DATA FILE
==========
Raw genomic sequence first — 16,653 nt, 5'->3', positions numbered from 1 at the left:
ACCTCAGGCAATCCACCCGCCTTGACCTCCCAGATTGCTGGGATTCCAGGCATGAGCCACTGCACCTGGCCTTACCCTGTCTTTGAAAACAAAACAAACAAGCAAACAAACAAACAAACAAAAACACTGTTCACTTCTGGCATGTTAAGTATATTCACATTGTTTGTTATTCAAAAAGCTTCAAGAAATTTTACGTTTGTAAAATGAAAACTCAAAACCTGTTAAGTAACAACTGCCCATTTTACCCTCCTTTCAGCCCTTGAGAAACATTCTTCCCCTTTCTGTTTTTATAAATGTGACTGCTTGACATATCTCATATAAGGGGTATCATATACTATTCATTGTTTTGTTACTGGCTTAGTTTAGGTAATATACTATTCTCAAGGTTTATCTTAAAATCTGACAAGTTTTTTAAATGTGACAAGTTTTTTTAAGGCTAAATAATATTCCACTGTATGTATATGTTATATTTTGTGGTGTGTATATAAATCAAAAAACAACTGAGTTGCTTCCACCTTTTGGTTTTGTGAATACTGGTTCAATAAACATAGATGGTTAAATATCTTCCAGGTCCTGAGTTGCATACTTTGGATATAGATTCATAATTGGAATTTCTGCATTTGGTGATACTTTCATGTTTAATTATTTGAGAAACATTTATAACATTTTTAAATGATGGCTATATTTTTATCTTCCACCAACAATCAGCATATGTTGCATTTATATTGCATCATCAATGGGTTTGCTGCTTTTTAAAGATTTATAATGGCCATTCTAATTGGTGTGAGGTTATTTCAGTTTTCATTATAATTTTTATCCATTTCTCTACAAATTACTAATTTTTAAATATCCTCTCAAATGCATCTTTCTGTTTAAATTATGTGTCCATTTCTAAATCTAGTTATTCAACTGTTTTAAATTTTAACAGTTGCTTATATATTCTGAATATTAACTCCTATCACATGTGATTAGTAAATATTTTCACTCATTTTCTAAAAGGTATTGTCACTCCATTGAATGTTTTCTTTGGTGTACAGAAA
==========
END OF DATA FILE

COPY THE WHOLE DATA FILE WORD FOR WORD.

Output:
Raw genomic sequence first — 16,653 nt, 5'->3', positions numbered from 1 at the left:
ACCTCAGGCAATCCACCCGCCTTGACCTCCCAGATTGCTGGGATTCCAGGCATGAGCCACTGCACCTGGCCTTACCCTGTCTTTGAAAACAAAACAAACAAGCAAACAAACAAACAAACAAAAACACTGTTCACTTCTGGCATGTTAAGTATATTCACATTGTTTGTTATTCAAAAAGCTTCAAGAAATTTTACGTTTGTAAAATGAAAACTCAAAACCTGTTAAGTAACAACTGCCCATTTTACCCTCCTTTCAGCCCTTGAGAAACATTCTTCCCCTTTCTGTTTTTATAAATGTGACTGCTTGACATATCTCATATAAGGGGTATCATATACTATTCATTGTTTTGTTACTGGCTTAGTTTAGGTAATATACTATTCTCAAGGTTTATCTTAAAATCTGACAAGTTTTTTAAATGTGACAAGTTTTTTTAAGGCTAAATAATATTCCACTGTATGTATATGTTATATTTTGTGGTGTGTATATAAATCAAAAAACAACTGAGTTGCTTCCACCTTTTGGTTTTGTGAATACTGGTTCAATAAACATAGATGGTTAAATATCTTCCAGGTCCTGAGTTGCATACTTTGGATATAGATTCATAATTGGAATTTCTGCATTTGGTGATACTTTCATGTTTAATTATTTGAGAAACATTTATAACATTTTTAAATGATGGCTATATTTTTATCTTCCACCAACAATCAGCATATGTTGCATTTATATTGCATCATCAATGGGTTTGCTGCTTTTTAAAGATTTATAATGGCCATTCTAATTGGTGTGAGGTTATTTCAGTTTTCATTATAATTTTTATCCATTTCTCTACAAATTACTAATTTTTAAATATCCTCTCAAATGCATCTTTCTGTTTAAATTATGTGTCCATTTCTAAATCTAGTTATTCAACTGTTTTAAATTTTAACAGTTGCTTATATATTCTGAATATTAACTCCTATCACATGTGATTAGTAAATATTTTCACTCATTTTCTAAAAGGTATTGTCACTCCATTGAATGTTTTCTTTGGTGTACAGAAA